$798 Million Japanese Banana Bid Sends Fyffes Shares SoaringBy
Sumitomo’s offer for Ireland’s Fyffes delivers a 49% premium
Bid represents ‘superb, albeit unexpected outcome’: analyst
Japan’s Sumitomo Corp. agreed to buy banana importer Fyffes Plc for 751 million euros ($798 million) in cash, expanding its reach in the global fruit market and sending the Irish company’s shares soaring.
Sumitomo offered 2.23 euros a share for Dublin-based Fyffes, 49 percent more than Thursday’s closing price, in a deal it said furthers its position as one of the most globally diverse companies. Fyffes stock surged to near the offer price.
Founded in 1888, Fyffes will become a small part of a group with operations on all corners of the globe spanning steel trading and shipbuilding to cable television and nickel mining. The purchase will give Sumitomo a business that distributes about 46 million cases of bananas in Europe annually, and also markets pineapples, melons and mushrooms.
For Fyffes shareholders, the takeover represents a “superb, albeit unexpected outcome,” said David Holohan, chief investment officer at Merrion Capital in Dublin. The bid brings “a positive conclusion to several years of impressive share price performance.”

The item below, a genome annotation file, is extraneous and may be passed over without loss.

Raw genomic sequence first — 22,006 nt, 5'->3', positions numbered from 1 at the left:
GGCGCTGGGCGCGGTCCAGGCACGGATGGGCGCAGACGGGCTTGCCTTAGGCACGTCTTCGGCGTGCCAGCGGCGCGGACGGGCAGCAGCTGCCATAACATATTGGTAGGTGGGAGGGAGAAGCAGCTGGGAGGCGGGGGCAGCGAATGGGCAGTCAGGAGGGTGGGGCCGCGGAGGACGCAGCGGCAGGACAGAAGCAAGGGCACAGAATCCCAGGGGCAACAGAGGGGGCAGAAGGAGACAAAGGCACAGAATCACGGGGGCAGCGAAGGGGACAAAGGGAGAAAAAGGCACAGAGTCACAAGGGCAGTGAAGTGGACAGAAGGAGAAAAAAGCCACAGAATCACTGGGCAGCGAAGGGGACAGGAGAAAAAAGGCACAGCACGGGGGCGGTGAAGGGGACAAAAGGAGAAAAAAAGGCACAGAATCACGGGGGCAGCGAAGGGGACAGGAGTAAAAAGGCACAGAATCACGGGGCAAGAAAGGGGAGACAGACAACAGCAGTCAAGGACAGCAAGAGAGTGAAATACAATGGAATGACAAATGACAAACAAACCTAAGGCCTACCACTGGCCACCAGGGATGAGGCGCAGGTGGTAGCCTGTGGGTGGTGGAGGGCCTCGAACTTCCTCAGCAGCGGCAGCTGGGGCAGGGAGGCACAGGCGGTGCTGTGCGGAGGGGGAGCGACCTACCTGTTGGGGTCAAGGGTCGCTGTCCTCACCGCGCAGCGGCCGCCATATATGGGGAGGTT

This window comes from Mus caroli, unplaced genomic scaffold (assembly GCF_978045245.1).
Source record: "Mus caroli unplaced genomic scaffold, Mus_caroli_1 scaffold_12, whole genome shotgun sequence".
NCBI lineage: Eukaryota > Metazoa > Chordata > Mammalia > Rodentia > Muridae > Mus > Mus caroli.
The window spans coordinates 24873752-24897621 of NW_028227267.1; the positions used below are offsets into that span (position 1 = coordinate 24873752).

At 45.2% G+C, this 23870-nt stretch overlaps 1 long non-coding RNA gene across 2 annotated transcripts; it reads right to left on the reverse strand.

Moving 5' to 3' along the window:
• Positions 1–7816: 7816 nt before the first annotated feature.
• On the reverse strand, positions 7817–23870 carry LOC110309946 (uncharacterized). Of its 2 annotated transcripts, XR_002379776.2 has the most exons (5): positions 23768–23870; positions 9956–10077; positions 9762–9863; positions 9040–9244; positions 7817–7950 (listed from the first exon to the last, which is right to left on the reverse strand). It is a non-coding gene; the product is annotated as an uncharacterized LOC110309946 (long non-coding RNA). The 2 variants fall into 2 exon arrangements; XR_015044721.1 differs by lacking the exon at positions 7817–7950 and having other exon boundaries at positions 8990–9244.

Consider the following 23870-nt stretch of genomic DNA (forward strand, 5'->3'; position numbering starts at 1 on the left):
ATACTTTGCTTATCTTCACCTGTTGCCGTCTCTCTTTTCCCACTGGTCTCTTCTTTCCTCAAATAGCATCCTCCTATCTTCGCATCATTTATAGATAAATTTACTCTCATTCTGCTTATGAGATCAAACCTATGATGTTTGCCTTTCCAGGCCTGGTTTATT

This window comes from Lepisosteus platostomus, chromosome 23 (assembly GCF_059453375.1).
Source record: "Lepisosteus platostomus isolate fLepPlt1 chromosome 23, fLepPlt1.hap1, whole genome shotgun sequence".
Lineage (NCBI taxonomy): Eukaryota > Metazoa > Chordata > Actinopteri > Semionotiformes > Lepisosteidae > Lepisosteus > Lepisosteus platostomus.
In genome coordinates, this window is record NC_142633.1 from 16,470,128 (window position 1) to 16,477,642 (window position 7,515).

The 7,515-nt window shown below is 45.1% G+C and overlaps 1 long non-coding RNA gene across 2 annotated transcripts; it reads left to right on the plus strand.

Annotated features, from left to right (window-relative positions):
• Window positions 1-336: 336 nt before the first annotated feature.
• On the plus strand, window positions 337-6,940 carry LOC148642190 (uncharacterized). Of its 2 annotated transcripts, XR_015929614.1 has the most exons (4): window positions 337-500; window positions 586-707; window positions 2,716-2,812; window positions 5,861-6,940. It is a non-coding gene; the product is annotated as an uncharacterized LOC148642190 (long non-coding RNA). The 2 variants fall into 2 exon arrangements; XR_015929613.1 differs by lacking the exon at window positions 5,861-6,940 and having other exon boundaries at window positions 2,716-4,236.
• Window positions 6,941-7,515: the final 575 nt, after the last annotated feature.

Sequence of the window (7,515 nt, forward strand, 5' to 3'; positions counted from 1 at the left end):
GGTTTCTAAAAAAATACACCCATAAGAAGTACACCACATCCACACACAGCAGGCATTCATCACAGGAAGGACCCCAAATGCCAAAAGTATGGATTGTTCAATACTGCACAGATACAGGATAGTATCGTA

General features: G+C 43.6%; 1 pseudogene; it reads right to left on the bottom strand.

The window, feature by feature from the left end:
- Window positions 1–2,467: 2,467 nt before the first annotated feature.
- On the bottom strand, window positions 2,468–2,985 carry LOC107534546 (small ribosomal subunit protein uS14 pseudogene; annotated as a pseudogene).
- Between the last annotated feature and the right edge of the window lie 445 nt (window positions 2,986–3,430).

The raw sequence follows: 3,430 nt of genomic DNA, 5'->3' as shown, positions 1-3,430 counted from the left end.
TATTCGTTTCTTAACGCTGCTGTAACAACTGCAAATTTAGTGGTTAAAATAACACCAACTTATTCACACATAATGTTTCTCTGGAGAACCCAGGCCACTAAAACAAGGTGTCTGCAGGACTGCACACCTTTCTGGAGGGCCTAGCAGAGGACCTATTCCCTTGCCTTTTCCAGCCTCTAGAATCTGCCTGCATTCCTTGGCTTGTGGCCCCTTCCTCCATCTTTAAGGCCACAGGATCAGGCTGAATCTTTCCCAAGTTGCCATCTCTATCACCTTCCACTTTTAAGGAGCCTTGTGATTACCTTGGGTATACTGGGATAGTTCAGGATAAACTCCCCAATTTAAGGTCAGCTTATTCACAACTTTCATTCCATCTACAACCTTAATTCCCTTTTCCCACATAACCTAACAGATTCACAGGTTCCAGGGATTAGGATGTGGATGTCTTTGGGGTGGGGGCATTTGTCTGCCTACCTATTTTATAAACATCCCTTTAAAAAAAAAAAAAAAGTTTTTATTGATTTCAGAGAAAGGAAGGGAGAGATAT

The stock was up 49 percent at 2.23 euros as of 10:09 a.m. in Dublin. The shares have risen sixfold in the last five years as sales and profit have advanced.
The deal comes just over two years after Chiquita Brands International Inc. shareholders rejected a proposed takeover of Fyffes that would have created the world’s largest banana producer.
Fyffes is small fare for Sumitomo. The deal will add annual annual sales of about $1.3 billion for the Japanese company, which in its last financial year had revenue of about $66 billion. Fyffes’ 17,000 workers compares with more than 65,000 employed by Sumitomo.
Sumitomo has been active in the fruit industry since the 1960s, and imports about 30 percent of bananas into the Japanese market. The proposed takeover has secured irrevocable undertakings from investors owning about 27 percent of Fyffes’ shares.
Funding for the transaction will come from a new bank facility or Sumitomo’s existing cash resources, which stood at $8 billion as of its March year-end, the Japanese company said.
JPMorgan Chase & Co. acted for Sumitomo, while Fyffes was advised by Lazard and Davy Corporate Finance.
— With assistance by Dara Doyle